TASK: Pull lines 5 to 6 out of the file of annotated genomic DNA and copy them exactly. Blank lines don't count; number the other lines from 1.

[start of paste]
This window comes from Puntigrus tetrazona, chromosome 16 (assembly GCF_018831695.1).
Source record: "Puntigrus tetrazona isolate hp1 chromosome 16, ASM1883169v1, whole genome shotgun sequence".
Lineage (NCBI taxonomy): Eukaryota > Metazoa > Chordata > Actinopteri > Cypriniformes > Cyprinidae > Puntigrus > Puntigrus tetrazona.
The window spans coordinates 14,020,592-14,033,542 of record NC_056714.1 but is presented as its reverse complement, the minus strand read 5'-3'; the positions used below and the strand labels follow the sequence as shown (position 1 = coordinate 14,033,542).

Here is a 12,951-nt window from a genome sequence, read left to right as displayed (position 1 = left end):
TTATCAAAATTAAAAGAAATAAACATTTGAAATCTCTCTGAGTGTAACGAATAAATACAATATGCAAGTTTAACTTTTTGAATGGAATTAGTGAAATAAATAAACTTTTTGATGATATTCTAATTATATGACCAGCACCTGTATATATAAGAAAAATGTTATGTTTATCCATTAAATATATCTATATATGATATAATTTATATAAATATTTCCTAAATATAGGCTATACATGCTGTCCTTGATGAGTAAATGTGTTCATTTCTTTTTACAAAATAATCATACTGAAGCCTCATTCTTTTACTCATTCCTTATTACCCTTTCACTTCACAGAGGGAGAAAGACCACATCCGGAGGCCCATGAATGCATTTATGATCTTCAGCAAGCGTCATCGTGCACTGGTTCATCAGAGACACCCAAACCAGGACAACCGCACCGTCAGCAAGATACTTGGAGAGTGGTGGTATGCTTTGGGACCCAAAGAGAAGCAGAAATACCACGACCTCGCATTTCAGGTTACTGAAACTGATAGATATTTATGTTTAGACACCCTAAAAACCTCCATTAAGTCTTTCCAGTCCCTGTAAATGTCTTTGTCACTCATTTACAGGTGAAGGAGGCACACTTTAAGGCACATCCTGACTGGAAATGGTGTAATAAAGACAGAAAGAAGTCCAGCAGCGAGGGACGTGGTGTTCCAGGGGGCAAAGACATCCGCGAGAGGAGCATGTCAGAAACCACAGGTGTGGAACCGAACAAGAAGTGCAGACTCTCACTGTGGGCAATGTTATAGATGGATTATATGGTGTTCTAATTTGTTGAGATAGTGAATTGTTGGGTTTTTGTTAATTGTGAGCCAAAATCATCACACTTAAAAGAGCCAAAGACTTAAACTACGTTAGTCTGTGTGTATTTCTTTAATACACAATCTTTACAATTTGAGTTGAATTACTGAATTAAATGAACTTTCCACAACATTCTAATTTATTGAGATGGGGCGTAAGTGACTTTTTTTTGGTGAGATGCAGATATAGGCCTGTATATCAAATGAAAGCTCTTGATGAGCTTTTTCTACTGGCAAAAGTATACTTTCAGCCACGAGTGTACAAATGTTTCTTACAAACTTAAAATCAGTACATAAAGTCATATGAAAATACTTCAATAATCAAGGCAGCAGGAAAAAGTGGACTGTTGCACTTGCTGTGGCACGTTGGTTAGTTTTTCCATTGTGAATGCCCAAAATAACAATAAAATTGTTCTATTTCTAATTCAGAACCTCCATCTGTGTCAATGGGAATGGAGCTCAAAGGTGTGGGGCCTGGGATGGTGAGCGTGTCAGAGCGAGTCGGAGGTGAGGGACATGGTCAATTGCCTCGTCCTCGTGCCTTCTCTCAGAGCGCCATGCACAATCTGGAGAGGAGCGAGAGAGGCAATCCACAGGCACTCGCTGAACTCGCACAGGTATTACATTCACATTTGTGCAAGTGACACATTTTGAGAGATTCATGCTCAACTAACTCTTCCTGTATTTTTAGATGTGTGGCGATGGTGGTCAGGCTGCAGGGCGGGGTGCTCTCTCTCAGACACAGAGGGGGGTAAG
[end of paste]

Here is a 12,951-nt window from a genome sequence, read left to right as displayed (position 1 = left end):
TTATCAAAATTAAAAGAAATAAACATTTGAAATCTCTCTGAGTGTAACGAATAAATACAATATGCAAGTTTAACTTTTTGAATGGAATTAGTGAAATAAATAAACTTTTTGATGATATTCTAATTATATGACCAGCACCTGTATATATAAGAAAAATGTTATGTTTATCCATTAAATATATCTATATATGATATAATTTATATAAATATTTCCTAAATATAGGCTATACATGCTGTCCTTGATGAGTAAATGTGTTCATTTCTTTTTACAAAATAATCATACTGAAGCCTCATTCTTTTACTCATTCCTTATTACCCTTTCACTTCACAGAGGGAGAAAGACCACATCCGGAGGCCCATGAATGCATTTATGATCTTCAGCAAGCGTCATCGTGCACTGGTTCATCAGAGACACCCAAACCAGGACAACCGCACCGTCAGCAAGATACTTGGAGAGTGGTGGTATGCTTTGGGACCCAAAGAGAAGCAGAAATACCACGACCTCGCATTTCAGGTTACTGAAACTGATAGATATTTATGTTTAGACACCCTAAAAACCTCCATTAAGTCTTTCCAGTCCCTGTAAATGTCTTTGTCACTCATTTACAGGTGAAGGAGGCACACTTTAAGGCACATCCTGACTGGAAATGGTGTAATAAAGACAGAAAGAAGTCCAGCAGCGAGGGACGTGGTGTTCCAGGGGGCAAAGACATCCGCGAGAGGAGCATGTCAGAAACCACAGGTGTGGAACCGAACAAGAAGTGCAGACTCTCACTGTGGGCAATGTTATAGATGGATTATATGGTGTTCTAATTTGTTGAGATAGTGAATTGTTGGGTTTTTGTTAATTGTGAGCCAAAATCATCACACTTAAAAGAGCCAAAGACTTAAACTACGTTAGTCTGTGTGTATTTCTTTAATACACAATCTTTACAATTTGAGTTGAATTACTGAATTAAATGAACTTTCCACAACATTCTAATTTATTGAGATGGGGCGTAAGTGACTTTTTTTTGGTGAGATGCAGATATAGGCCTGTATATCAAATGAAAGCTCTTGATGAGCTTTTTCTACTGGCAAAAGTATACTTTCAGCCACGAGTGTACAAATGTTTCTTACAAACTTAAAATCAGTACATAAAGTCATATGAAAATACTTCAATAATCAAGGCAGCAGGAAAAAGTGGACTGTTGCACTTGCTGTGGCACGTTGGTTAGTTTTTCCATTGTGAATGCCCAAAATAACAATAAAATTGTTCTATTTCTAATTCAGAACCTCCATCTGTGTCAATGGGAATGGAGCTCAAAGGTGTGGGGCCTGGGATGGTGAGCGTGTCAGAGCGAGTCGGAGGTGAGGGACATGGTCAATTGCCTCGTCCTCGTGCCTTCTCTCAGAGCGCCATGCACAATCTGGAGAGGAGCGAGAGAGGCAATCCACAGGCACTCGCTGAACTCGCACAGGTATTACATTCACATTTGTGCAAGTGACACATTTTGAGAGATTCATGCTCAACTAACTCTTCCTGTATTTTTAGATGTGTGGCGATGGTGGTCAGGCTGCAGGGCGGGGTGCTCTCTCTCAGACACAGAGGGGGGTAAG